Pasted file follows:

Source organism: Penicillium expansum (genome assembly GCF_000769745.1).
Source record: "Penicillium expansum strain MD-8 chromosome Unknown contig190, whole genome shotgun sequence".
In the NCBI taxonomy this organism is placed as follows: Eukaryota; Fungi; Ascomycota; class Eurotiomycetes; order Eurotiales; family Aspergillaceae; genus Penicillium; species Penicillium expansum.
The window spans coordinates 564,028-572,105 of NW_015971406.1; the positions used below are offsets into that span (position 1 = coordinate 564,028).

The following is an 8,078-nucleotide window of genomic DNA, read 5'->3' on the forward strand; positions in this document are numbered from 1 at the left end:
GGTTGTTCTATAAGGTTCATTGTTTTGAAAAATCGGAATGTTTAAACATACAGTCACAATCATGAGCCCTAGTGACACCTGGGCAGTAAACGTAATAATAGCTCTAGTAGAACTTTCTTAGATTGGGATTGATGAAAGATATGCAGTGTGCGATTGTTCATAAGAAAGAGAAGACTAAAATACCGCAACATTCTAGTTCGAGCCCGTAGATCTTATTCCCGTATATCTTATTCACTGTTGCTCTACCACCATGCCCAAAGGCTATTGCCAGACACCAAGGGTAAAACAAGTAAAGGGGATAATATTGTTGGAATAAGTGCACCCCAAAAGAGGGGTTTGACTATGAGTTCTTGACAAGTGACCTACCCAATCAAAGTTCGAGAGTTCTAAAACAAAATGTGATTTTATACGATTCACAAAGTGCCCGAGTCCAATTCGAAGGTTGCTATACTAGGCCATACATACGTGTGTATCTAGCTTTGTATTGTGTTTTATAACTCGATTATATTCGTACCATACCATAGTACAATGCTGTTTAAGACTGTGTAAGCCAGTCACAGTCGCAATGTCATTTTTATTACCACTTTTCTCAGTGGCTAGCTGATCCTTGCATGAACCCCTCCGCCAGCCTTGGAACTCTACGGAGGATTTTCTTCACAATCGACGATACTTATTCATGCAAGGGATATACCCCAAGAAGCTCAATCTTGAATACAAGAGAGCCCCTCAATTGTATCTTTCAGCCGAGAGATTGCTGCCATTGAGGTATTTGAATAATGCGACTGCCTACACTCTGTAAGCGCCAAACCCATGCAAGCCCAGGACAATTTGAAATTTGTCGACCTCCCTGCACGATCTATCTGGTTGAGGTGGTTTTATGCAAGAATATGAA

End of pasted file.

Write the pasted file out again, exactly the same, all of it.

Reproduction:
Source organism: Penicillium expansum (genome assembly GCF_000769745.1).
Source record: "Penicillium expansum strain MD-8 chromosome Unknown contig190, whole genome shotgun sequence".
In the NCBI taxonomy this organism is placed as follows: Eukaryota; Fungi; Ascomycota; class Eurotiomycetes; order Eurotiales; family Aspergillaceae; genus Penicillium; species Penicillium expansum.
The window spans coordinates 564,028-572,105 of NW_015971406.1; the positions used below are offsets into that span (position 1 = coordinate 564,028).

The following is an 8,078-nucleotide window of genomic DNA, read 5'->3' on the forward strand; positions in this document are numbered from 1 at the left end:
GGTTGTTCTATAAGGTTCATTGTTTTGAAAAATCGGAATGTTTAAACATACAGTCACAATCATGAGCCCTAGTGACACCTGGGCAGTAAACGTAATAATAGCTCTAGTAGAACTTTCTTAGATTGGGATTGATGAAAGATATGCAGTGTGCGATTGTTCATAAGAAAGAGAAGACTAAAATACCGCAACATTCTAGTTCGAGCCCGTAGATCTTATTCCCGTATATCTTATTCACTGTTGCTCTACCACCATGCCCAAAGGCTATTGCCAGACACCAAGGGTAAAACAAGTAAAGGGGATAATATTGTTGGAATAAGTGCACCCCAAAAGAGGGGTTTGACTATGAGTTCTTGACAAGTGACCTACCCAATCAAAGTTCGAGAGTTCTAAAACAAAATGTGATTTTATACGATTCACAAAGTGCCCGAGTCCAATTCGAAGGTTGCTATACTAGGCCATACATACGTGTGTATCTAGCTTTGTATTGTGTTTTATAACTCGATTATATTCGTACCATACCATAGTACAATGCTGTTTAAGACTGTGTAAGCCAGTCACAGTCGCAATGTCATTTTTATTACCACTTTTCTCAGTGGCTAGCTGATCCTTGCATGAACCCCTCCGCCAGCCTTGGAACTCTACGGAGGATTTTCTTCACAATCGACGATACTTATTCATGCAAGGGATATACCCCAAGAAGCTCAATCTTGAATACAAGAGAGCCCCTCAATTGTATCTTTCAGCCGAGAGATTGCTGCCATTGAGGTATTTGAATAATGCGACTGCCTACACTCTGTAAGCGCCAAACCCATGCAAGCCCAGGACAATTTGAAATTTGTCGACCTCCCTGCACGATCTATCTGGTTGAGGTGGTTTTATGCAAGAATATGAA